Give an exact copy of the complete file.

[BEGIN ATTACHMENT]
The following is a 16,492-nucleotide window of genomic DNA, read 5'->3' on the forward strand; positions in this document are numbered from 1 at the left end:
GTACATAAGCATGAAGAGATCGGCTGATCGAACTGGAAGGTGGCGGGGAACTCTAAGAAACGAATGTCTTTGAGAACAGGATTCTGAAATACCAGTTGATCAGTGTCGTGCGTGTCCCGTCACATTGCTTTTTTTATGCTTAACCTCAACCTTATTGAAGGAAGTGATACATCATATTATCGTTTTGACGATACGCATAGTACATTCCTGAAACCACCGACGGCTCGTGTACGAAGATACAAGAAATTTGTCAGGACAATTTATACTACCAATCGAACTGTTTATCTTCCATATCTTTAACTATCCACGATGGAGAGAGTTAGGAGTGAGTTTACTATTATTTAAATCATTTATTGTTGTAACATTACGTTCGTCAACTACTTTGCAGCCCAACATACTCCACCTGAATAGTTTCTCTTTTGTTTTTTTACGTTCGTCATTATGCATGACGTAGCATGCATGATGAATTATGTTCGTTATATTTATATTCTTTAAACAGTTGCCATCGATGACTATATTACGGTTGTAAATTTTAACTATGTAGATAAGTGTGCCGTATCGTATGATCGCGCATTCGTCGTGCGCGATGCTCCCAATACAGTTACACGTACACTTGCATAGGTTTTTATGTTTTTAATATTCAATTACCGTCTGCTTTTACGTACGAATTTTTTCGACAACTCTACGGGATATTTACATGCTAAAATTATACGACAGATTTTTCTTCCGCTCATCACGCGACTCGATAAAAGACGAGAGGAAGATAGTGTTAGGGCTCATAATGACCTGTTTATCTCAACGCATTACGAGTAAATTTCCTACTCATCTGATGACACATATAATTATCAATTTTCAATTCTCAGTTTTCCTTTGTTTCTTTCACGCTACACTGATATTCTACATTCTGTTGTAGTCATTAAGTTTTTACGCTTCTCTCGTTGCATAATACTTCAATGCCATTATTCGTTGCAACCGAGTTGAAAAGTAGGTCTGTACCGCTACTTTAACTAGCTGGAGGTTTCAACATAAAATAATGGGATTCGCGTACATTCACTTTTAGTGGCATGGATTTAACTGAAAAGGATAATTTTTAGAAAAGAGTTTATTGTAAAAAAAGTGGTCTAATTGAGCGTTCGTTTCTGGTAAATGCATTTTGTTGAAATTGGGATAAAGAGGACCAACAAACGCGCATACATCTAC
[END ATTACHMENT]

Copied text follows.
The following is a 16,492-nucleotide window of genomic DNA, read 5'->3' on the forward strand; positions in this document are numbered from 1 at the left end:
GTACATAAGCATGAAGAGATCGGCTGATCGAACTGGAAGGTGGCGGGGAACTCTAAGAAACGAATGTCTTTGAGAACAGGATTCTGAAATACCAGTTGATCAGTGTCGTGCGTGTCCCGTCACATTGCTTTTTTTATGCTTAACCTCAACCTTATTGAAGGAAGTGATACATCATATTATCGTTTTGACGATACGCATAGTACATTCCTGAAACCACCGACGGCTCGTGTACGAAGATACAAGAAATTTGTCAGGACAATTTATACTACCAATCGAACTGTTTATCTTCCATATCTTTAACTATCCACGATGGAGAGAGTTAGGAGTGAGTTTACTATTATTTAAATCATTTATTGTTGTAACATTACGTTCGTCAACTACTTTGCAGCCCAACATACTCCACCTGAATAGTTTCTCTTTTGTTTTTTTACGTTCGTCATTATGCATGACGTAGCATGCATGATGAATTATGTTCGTTATATTTATATTCTTTAAACAGTTGCCATCGATGACTATATTACGGTTGTAAATTTTAACTATGTAGATAAGTGTGCCGTATCGTATGATCGCGCATTCGTCGTGCGCGATGCTCCCAATACAGTTACACGTACACTTGCATAGGTTTTTATGTTTTTAATATTCAATTACCGTCTGCTTTTACGTACGAATTTTTTCGACAACTCTACGGGATATTTACATGCTAAAATTATACGACAGATTTTTCTTCCGCTCATCACGCGACTCGATAAAAGACGAGAGGAAGATAGTGTTAGGGCTCATAATGACCTGTTTATCTCAACGCATTACGAGTAAATTTCCTACTCATCTGATGACACATATAATTATCAATTTTCAATTCTCAGTTTTCCTTTGTTTCTTTCACGCTACACTGATATTCTACATTCTGTTGTAGTCATTAAGTTTTTACGCTTCTCTCGTTGCATAATACTTCAATGCCATTATTCGTTGCAACCGAGTTGAAAAGTAGGTCTGTACCGCTACTTTAACTAGCTGGAGGTTTCAACATAAAATAATGGGATTCGCGTACATTCACTTTTAGTGGCATGGATTTAACTGAAAAGGATAATTTTTAGAAAAGAGTTTATTGTAAAAAAAGTGGTCTAATTGAGCGTTCGTTTCTGGTAAATGCATTTTGTTGAAATTGGGATAAAGAGGACCAACAAACGCGCATACATCTAC